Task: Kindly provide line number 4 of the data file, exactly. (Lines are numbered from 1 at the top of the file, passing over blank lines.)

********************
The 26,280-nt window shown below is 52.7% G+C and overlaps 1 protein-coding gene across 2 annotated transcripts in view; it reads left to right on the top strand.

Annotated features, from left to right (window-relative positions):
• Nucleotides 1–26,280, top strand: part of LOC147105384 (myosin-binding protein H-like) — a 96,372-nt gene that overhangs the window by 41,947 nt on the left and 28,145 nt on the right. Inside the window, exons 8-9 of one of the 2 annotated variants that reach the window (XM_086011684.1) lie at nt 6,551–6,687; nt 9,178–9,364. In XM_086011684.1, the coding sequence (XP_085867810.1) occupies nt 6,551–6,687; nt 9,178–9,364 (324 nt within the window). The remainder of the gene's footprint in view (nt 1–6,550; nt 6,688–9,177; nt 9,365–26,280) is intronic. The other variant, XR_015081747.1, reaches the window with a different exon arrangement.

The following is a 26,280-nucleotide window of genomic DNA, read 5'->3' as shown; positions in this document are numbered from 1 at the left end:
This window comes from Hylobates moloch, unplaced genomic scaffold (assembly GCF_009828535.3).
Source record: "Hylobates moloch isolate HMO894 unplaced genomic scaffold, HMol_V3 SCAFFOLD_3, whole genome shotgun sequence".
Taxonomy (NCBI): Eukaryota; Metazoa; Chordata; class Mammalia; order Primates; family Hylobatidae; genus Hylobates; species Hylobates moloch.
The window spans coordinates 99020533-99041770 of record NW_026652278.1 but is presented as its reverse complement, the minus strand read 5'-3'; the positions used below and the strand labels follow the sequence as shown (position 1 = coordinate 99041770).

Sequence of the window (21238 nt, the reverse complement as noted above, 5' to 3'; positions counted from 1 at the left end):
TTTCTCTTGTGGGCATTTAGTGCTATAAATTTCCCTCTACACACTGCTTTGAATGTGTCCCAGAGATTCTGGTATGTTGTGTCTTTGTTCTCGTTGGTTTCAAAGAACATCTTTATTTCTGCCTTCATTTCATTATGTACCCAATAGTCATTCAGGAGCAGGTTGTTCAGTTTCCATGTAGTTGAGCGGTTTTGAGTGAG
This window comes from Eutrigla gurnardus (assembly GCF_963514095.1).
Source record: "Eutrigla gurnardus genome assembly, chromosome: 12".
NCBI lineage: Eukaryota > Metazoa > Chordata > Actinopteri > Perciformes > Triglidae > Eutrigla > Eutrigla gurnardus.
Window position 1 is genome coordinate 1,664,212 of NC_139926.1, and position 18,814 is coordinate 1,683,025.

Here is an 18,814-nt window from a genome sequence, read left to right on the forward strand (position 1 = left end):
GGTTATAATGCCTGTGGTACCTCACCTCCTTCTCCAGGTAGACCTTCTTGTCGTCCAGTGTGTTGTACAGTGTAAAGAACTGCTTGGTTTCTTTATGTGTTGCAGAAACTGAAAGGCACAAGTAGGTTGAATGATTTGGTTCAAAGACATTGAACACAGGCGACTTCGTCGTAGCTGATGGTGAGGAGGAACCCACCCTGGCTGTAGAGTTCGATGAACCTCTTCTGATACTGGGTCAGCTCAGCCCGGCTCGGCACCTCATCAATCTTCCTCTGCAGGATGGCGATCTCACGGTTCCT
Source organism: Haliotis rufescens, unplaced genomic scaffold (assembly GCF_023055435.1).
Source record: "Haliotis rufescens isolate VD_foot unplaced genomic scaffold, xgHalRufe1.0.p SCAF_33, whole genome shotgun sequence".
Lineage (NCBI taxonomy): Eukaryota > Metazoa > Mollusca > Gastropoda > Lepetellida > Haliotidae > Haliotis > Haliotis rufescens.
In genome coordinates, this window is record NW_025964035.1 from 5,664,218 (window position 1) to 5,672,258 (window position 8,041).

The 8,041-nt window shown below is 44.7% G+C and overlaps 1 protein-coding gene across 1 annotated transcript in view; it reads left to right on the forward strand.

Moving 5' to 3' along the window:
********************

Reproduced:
The following is a 26,280-nucleotide window of genomic DNA, read 5'->3' as shown; positions in this document are numbered from 1 at the left end: